This section in Matthew’s Gospel is commonly called the “woes”, because it is a series of invectives against the Pharisees and the doctors of the Law (or “scribes’, as they were commonly called.).
The passage treated here plays on the Pharisee’s love for external cleanliness and propriety and his tolerance of all sorts of internal corruption – “robbery and self-indulgence, all kinds of filth, hypocrisy and crime…”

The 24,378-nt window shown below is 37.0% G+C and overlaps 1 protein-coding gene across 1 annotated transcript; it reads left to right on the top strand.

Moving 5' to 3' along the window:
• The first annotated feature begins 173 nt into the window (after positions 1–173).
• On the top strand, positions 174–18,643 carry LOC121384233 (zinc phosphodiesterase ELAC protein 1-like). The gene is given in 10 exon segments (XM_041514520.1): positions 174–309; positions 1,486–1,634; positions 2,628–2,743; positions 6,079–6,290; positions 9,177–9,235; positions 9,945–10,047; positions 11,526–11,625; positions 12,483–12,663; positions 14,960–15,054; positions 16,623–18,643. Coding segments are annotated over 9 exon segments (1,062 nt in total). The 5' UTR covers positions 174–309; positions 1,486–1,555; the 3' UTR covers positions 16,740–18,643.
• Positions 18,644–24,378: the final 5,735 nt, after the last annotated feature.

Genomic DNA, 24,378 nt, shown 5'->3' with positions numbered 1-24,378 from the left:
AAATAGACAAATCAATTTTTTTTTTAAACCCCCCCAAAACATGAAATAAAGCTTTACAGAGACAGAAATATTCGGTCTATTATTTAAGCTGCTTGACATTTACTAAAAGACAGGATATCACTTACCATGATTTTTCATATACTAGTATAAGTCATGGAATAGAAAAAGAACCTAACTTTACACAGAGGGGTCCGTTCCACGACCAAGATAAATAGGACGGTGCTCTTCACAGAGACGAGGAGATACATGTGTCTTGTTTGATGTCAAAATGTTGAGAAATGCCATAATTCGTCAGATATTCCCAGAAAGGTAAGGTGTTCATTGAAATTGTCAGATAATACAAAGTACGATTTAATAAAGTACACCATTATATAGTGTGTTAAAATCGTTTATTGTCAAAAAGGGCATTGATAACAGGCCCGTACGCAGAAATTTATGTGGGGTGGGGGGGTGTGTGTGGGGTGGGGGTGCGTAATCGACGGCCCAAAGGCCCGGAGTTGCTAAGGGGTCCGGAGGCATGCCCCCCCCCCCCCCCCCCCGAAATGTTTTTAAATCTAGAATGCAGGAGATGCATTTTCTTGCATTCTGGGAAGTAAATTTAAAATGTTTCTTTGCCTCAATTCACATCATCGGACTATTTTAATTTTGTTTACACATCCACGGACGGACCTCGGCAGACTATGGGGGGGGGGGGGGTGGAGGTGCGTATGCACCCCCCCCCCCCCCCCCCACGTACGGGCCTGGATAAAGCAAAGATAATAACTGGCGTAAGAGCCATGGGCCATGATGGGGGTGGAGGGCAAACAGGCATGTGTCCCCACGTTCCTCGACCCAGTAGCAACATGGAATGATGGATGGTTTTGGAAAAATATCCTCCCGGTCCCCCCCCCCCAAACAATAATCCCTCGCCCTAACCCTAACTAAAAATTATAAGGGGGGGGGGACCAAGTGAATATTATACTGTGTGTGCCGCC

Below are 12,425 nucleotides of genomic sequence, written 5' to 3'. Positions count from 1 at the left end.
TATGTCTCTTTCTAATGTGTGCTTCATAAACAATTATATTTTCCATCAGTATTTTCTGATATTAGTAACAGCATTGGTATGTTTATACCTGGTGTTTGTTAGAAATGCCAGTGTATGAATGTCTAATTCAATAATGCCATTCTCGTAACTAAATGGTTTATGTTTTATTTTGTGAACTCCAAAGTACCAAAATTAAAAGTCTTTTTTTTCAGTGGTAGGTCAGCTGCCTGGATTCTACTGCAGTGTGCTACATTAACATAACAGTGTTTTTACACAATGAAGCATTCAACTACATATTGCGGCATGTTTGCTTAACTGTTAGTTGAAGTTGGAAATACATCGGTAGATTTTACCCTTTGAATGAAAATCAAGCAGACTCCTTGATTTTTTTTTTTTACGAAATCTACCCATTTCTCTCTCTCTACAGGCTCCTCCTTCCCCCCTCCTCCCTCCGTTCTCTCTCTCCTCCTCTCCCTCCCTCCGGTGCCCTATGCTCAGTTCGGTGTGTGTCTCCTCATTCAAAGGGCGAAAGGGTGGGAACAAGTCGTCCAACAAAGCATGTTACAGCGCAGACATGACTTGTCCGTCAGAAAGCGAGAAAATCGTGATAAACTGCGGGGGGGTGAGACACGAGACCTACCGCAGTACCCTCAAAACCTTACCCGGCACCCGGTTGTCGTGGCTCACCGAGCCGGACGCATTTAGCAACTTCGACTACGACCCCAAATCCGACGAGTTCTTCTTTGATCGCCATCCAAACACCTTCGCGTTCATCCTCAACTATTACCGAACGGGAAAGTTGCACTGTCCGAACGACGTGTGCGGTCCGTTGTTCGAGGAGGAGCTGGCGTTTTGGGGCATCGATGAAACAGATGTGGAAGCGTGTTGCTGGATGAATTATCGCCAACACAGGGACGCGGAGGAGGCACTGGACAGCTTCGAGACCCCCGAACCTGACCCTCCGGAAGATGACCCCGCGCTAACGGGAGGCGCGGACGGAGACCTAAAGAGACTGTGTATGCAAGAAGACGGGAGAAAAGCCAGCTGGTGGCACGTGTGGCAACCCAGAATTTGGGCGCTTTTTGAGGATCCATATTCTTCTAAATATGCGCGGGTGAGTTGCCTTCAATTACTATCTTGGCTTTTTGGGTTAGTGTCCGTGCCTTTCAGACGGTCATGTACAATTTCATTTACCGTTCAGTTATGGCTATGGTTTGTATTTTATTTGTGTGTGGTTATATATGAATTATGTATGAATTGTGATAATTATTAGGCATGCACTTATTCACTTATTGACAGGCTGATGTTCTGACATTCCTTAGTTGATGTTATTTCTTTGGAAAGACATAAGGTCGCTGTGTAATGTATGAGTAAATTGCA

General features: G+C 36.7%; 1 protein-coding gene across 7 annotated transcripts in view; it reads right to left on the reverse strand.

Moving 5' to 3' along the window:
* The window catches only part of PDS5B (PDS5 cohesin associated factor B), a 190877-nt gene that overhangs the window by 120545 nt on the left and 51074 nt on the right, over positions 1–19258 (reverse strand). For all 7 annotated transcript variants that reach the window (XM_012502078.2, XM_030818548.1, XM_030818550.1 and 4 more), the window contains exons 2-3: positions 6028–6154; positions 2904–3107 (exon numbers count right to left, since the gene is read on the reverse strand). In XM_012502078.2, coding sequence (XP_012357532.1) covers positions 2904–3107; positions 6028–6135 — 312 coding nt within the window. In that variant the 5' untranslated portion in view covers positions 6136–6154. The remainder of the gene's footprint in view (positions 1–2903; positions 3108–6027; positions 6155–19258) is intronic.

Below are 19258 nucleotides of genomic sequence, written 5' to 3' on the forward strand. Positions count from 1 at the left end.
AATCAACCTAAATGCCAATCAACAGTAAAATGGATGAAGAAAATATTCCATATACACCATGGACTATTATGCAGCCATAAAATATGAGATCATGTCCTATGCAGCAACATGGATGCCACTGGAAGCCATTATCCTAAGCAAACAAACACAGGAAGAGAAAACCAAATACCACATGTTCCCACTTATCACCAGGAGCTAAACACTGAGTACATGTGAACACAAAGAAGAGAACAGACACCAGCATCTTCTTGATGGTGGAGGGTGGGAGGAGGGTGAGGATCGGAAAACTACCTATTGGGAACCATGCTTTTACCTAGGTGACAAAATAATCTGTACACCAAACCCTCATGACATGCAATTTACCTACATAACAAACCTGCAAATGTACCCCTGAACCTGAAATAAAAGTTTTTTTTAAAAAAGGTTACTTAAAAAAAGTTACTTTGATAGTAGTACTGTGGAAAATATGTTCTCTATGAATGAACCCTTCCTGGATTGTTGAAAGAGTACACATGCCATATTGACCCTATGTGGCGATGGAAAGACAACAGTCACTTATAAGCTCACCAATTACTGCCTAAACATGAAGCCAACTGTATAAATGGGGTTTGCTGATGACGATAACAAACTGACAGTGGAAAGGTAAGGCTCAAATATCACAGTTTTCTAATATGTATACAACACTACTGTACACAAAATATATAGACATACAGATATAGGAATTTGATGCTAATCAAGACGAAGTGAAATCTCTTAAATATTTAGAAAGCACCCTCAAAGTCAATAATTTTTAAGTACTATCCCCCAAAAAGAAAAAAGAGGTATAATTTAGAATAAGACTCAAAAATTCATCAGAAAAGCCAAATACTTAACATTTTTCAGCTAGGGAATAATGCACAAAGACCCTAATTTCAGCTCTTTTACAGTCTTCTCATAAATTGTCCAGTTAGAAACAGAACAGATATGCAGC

. Externally, every Jew was expected to observe the proprieties; and the Pharisees were obsessive about such cleanliness. But cleanliness of heart is more important than cleanliness of hands and feet.
The Pharisees and those like them loved to appear pure. Yet, their interior disposition was such as to contradict this pious façade altogether.